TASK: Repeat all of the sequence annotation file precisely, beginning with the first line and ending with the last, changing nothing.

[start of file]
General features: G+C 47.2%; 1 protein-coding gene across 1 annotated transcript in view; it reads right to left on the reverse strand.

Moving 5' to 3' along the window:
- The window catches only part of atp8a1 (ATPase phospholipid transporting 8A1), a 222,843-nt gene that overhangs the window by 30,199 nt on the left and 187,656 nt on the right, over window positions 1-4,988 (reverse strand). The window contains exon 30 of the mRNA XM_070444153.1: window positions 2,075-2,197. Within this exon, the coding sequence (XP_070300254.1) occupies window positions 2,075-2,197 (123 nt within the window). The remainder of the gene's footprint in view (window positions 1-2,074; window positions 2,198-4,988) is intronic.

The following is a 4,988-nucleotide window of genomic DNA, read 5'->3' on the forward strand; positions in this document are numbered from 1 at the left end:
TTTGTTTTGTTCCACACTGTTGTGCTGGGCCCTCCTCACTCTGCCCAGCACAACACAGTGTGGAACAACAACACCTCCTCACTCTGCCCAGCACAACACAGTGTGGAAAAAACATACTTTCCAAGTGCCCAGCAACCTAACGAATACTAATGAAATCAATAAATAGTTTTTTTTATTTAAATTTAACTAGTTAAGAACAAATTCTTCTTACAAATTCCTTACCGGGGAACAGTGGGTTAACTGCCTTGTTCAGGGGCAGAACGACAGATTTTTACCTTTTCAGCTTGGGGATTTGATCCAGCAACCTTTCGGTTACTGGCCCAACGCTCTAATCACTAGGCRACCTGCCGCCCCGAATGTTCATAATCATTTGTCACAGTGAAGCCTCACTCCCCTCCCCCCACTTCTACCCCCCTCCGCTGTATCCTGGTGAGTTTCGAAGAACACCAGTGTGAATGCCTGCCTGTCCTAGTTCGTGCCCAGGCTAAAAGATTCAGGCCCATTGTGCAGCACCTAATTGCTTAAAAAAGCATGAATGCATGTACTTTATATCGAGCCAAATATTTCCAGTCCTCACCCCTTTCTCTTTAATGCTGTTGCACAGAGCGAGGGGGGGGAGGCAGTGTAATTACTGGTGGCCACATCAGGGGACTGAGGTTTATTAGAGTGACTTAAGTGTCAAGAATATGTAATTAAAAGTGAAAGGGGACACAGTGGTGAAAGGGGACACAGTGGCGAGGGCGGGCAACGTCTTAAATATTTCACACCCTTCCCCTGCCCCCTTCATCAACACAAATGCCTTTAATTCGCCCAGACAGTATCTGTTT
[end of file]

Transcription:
General features: G+C 47.2%; 1 protein-coding gene across 1 annotated transcript in view; it reads right to left on the reverse strand.

Moving 5' to 3' along the window:
- The window catches only part of atp8a1 (ATPase phospholipid transporting 8A1), a 222,843-nt gene that overhangs the window by 30,199 nt on the left and 187,656 nt on the right, over window positions 1-4,988 (reverse strand). The window contains exon 30 of the mRNA XM_070444153.1: window positions 2,075-2,197. Within this exon, the coding sequence (XP_070300254.1) occupies window positions 2,075-2,197 (123 nt within the window). The remainder of the gene's footprint in view (window positions 1-2,074; window positions 2,198-4,988) is intronic.

The following is a 4,988-nucleotide window of genomic DNA, read 5'->3' on the forward strand; positions in this document are numbered from 1 at the left end:
TTTGTTTTGTTCCACACTGTTGTGCTGGGCCCTCCTCACTCTGCCCAGCACAACACAGTGTGGAACAACAACACCTCCTCACTCTGCCCAGCACAACACAGTGTGGAAAAAACATACTTTCCAAGTGCCCAGCAACCTAACGAATACTAATGAAATCAATAAATAGTTTTTTTTATTTAAATTTAACTAGTTAAGAACAAATTCTTCTTACAAATTCCTTACCGGGGAACAGTGGGTTAACTGCCTTGTTCAGGGGCAGAACGACAGATTTTTACCTTTTCAGCTTGGGGATTTGATCCAGCAACCTTTCGGTTACTGGCCCAACGCTCTAATCACTAGGCRACCTGCCGCCCCGAATGTTCATAATCATTTGTCACAGTGAAGCCTCACTCCCCTCCCCCCACTTCTACCCCCCTCCGCTGTATCCTGGTGAGTTTCGAAGAACACCAGTGTGAATGCCTGCCTGTCCTAGTTCGTGCCCAGGCTAAAAGATTCAGGCCCATTGTGCAGCACCTAATTGCTTAAAAAAGCATGAATGCATGTACTTTATATCGAGCCAAATATTTCCAGTCCTCACCCCTTTCTCTTTAATGCTGTTGCACAGAGCGAGGGGGGGGAGGCAGTGTAATTACTGGTGGCCACATCAGGGGACTGAGGTTTATTAGAGTGACTTAAGTGTCAAGAATATGTAATTAAAAGTGAAAGGGGACACAGTGGTGAAAGGGGACACAGTGGCGAGGGCGGGCAACGTCTTAAATATTTCACACCCTTCCCCTGCCCCCTTCATCAACACAAATGCCTTTAATTCGCCCAGACAGTATCTGTTT